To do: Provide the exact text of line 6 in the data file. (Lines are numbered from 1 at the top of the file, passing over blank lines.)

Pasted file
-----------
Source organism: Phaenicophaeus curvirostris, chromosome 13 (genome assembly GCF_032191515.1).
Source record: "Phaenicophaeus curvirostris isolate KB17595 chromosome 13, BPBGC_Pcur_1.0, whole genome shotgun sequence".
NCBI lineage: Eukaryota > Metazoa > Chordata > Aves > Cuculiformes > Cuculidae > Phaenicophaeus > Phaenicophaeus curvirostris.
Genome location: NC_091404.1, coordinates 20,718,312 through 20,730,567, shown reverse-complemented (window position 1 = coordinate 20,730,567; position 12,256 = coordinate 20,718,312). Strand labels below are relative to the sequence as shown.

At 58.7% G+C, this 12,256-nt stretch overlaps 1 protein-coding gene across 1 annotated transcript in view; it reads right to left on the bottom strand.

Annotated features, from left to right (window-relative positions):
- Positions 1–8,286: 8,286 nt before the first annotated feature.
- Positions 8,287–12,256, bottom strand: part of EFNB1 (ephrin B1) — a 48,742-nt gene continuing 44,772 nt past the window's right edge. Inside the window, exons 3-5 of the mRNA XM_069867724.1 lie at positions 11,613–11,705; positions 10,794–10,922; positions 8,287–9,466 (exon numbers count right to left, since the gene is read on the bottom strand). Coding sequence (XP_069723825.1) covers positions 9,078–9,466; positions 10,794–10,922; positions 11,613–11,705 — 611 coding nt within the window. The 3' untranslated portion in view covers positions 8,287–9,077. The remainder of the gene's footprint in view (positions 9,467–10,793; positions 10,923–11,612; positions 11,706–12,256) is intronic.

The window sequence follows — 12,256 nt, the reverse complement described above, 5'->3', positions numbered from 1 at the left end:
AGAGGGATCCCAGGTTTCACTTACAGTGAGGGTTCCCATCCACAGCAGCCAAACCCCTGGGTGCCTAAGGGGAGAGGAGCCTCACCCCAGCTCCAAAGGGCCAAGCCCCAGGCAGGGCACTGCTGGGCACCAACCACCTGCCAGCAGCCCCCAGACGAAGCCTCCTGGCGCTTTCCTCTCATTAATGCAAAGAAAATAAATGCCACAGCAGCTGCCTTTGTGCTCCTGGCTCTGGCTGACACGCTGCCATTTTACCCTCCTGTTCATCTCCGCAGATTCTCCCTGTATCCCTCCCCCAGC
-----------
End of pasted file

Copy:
Annotated features, from left to right (window-relative positions):